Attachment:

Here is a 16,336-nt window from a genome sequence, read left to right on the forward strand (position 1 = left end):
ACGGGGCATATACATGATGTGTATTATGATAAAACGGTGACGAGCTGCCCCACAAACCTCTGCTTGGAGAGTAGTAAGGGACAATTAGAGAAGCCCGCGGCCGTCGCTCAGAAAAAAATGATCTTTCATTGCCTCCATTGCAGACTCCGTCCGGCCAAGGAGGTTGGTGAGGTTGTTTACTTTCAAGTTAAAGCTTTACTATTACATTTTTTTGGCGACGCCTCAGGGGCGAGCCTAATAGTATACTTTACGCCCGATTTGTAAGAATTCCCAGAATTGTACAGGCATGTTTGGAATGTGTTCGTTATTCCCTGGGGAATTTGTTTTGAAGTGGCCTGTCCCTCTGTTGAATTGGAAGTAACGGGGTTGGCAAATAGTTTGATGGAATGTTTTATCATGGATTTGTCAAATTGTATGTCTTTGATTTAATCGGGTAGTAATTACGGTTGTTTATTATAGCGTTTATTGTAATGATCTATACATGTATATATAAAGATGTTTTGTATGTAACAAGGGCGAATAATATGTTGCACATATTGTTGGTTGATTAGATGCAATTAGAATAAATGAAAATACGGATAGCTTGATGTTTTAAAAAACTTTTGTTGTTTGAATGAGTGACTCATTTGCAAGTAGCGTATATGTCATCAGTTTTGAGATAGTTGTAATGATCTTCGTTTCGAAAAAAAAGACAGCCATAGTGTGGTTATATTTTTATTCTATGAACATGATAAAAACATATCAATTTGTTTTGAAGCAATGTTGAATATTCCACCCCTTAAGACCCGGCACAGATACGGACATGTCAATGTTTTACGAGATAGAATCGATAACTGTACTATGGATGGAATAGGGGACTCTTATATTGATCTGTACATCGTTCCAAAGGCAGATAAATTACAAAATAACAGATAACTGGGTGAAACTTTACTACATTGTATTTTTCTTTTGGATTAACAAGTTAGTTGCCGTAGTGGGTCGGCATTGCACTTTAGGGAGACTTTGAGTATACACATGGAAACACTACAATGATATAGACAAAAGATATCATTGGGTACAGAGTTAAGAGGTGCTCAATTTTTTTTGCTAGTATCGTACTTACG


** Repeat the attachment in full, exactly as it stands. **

Here is a 16,336-nt window from a genome sequence, read left to right on the forward strand (position 1 = left end):
ACGGGGCATATACATGATGTGTATTATGATAAAACGGTGACGAGCTGCCCCACAAACCTCTGCTTGGAGAGTAGTAAGGGACAATTAGAGAAGCCCGCGGCCGTCGCTCAGAAAAAAATGATCTTTCATTGCCTCCATTGCAGACTCCGTCCGGCCAAGGAGGTTGGTGAGGTTGTTTACTTTCAAGTTAAAGCTTTACTATTACATTTTTTTGGCGACGCCTCAGGGGCGAGCCTAATAGTATACTTTACGCCCGATTTGTAAGAATTCCCAGAATTGTACAGGCATGTTTGGAATGTGTTCGTTATTCCCTGGGGAATTTGTTTTGAAGTGGCCTGTCCCTCTGTTGAATTGGAAGTAACGGGGTTGGCAAATAGTTTGATGGAATGTTTTATCATGGATTTGTCAAATTGTATGTCTTTGATTTAATCGGGTAGTAATTACGGTTGTTTATTATAGCGTTTATTGTAATGATCTATACATGTATATATAAAGATGTTTTGTATGTAACAAGGGCGAATAATATGTTGCACATATTGTTGGTTGATTAGATGCAATTAGAATAAATGAAAATACGGATAGCTTGATGTTTTAAAAAACTTTTGTTGTTTGAATGAGTGACTCATTTGCAAGTAGCGTATATGTCATCAGTTTTGAGATAGTTGTAATGATCTTCGTTTCGAAAAAAAAGACAGCCATAGTGTGGTTATATTTTTATTCTATGAACATGATAAAAACATATCAATTTGTTTTGAAGCAATGTTGAATATTCCACCCCTTAAGACCCGGCACAGATACGGACATGTCAATGTTTTACGAGATAGAATCGATAACTGTACTATGGATGGAATAGGGGACTCTTATATTGATCTGTACATCGTTCCAAAGGCAGATAAATTACAAAATAACAGATAACTGGGTGAAACTTTACTACATTGTATTTTTCTTTTGGATTAACAAGTTAGTTGCCGTAGTGGGTCGGCATTGCACTTTAGGGAGACTTTGAGTATACACATGGAAACACTACAATGATATAGACAAAAGATATCATTGGGTACAGAGTTAAGAGGTGCTCAATTTTTTTTGCTAGTATCGTACTTACG